Blockchain, ICO, IPO — and Mining?

Q: Is the 2010’s ICO bubble similr to the 1990’s US tech bubble?

Did retail investors beat the “smart” money to the party?

A: The retail investor is investing like it is the 1990’s but because of the lack of IPO’s since many technology companies are staying private longer (AirBnb, Planatir, Uber, Pinterest), initial-coin-offerings (ICO’s) are gaining a lot interest of the retail investor interest since they have become more accustomed to investing in more speculative venture because of the launch of crowd funding, and peer-to-peer lending.

While all the attention is given to Bitcoin, and ethereum, Blockchain, is the internet of the 1990’s. Bitcoin and Ethereum are the “website” that sits on top of the blockchain, “internet”. The real jewel in this crypto craze is the blockchain. This is what smart investors and entrepreneurs are thinking about in building something over the long-term.

The next Jeff Bezos, Bill Gates will come from someone that has developed a business for consumers that sits top of the blockchain.

Similarities of the 1990’s to 2010’s

  • The retail investor was very involved in the the crypto craze and are becoming millioniare overnight
  • Retail investors were becoming overnight millionaires on IPO’s that would increase in value by 100%
  • Rap
    • The ICO (initial coin offering) is the the 1990’s version of the IPO
  • During the US tech boom, the number of IPO’s peaked at 350, and raised over $60 billion.

US Tech IPO Funding - firstmacrocapital.com

Smart-Money Warnings on Valuations 

Companies were being valued on hope of a new paradigm shift with the internet. No you are seeing initial coin offerings, and blockchain companies, crypto currencies and other technology companies being valued on a new paradigm shift in how consumers, businesses, and governments buy and sell goods and services.

Just like in 1999, you are seeing value investors start to speak up a bit more about how investors are valuing businesses.

  • Warren Buffet in 1999 
    • “Investors in stocks these days are expecting far too much, and I’m going to explain why. That will inevitably set me to talking about the general stock market, a subject I’m usually unwilling to discuss. But I want to make one thing clear going in: Though I will be talking about the level of the market, I will not be predicting its next moves. At Berkshire we focus almost exclusively on the valuations of individual companies, looking only to a very limited extent at the valuation of the overall market. Even then, valuing the market has nothing to do with where it’s going to go next week or next month or next year, a line of thought we never get into. The fact is that markets behave in ways, sometimes for a very long stretch, that are not linked to value. Sooner or later, though, value counts. So what I am going to be saying–assuming it’s correct–will have implications for the long-term results to be realized by American stockholders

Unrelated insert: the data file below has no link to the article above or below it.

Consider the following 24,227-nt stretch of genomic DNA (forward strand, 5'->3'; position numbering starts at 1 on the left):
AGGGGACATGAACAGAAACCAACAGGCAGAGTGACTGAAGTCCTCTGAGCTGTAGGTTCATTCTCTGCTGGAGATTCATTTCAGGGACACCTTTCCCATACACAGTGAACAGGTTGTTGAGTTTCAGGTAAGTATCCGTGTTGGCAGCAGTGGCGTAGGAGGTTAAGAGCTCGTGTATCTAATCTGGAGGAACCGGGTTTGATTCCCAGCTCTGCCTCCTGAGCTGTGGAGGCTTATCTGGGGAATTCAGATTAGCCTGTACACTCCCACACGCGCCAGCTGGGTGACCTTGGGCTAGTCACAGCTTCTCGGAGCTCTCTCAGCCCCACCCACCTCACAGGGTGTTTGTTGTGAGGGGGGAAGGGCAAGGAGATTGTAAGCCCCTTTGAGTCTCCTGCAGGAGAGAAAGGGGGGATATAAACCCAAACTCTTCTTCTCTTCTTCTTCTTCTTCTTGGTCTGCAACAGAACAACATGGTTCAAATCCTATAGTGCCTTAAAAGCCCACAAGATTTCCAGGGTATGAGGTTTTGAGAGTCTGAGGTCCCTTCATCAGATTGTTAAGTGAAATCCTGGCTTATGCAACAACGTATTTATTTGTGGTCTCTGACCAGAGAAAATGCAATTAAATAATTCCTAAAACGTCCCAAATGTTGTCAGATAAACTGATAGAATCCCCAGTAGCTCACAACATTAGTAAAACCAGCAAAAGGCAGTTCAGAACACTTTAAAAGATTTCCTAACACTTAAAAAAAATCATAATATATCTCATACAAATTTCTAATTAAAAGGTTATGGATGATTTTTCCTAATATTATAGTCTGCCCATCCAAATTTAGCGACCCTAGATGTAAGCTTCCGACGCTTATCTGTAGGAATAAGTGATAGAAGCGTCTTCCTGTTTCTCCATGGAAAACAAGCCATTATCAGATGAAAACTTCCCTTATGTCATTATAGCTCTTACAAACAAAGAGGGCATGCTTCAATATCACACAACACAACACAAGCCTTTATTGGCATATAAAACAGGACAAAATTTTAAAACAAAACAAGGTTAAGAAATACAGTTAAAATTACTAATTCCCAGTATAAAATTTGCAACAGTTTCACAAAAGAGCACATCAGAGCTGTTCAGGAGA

• David Einhorn 2017 – Is there a ‘new paradigm for valuing equities?’ he asks

New Industry Opens Up to the Masses

Entrepreneurs are learning the benefits of implementing the blockchain across different industries. The crypto currencies are the first phase of the cycle. Just as website launches were the first phase before apps on phones became more useful

Business Models with new buzzwords

When we look at what Business models in the 1990’s were based on building a website and primarily the desktop and software for the desktop.

  • Website
  • Worldwideweb
  • Bandwidth
  • Internet Shopping
  • Software

The business models on the blockchain with cryptos are still being developed and new terms are being used that  investors, entrepreneurs, consumers are having to learn.

  • Initial Coin Offering
  • Blockchain
  • Digital Ledger
  • Triple Entry Accounting
  • Token

Consumer adoption of buy & selling goods

The adopters of those buying and selling goods on the internet in the 1990’s was still low because of slower internet bandwidth. The buying and selling of goods with cryptos, is still low because the average consumer isnt really sure what is it, and the number of businesses accepting it is low.

What is missing from the 1990’s/2000’s boom?

The Vodafone transaction in 1999 would be priced at $290 billion in 2016. We have not yet seen the end of the cycle until some of these big M&A transactions. 

How will Blockchain impact the mining industry?

  • It will improve trust because buyers and sellers will be able to verify the gold from the specific source the gold was refined from. At the moment it is manufactured from and entered into the gold blockchain it will be completely traceable for as long as the ledge exists. This should reduce transaction costs between buyers/sellers and dealers, because dealers will have increased competition, since the gold will be trusted due to its verification ability.
  • The end consumer will be able to sell their bullion to more trader’s, because there is more trust in the system reducing fraud premium, when dealers buy back the bullion.
  • It will eliminate fraud sold to consumers, which tends to happen on a weekly basis when you do Google searches and happened recently in Canada when a 1 ounce Canadian Maple was sold by a major bank. With a unique code, it will be entirely traceable each time a transaction occurs for complete verification.
  • Supply chain improvements within individual miners, as they use internal blockchain ledgers to better manage their production, by increasing automation and record keeping within their operations, resulting in a reduction of overall costs.

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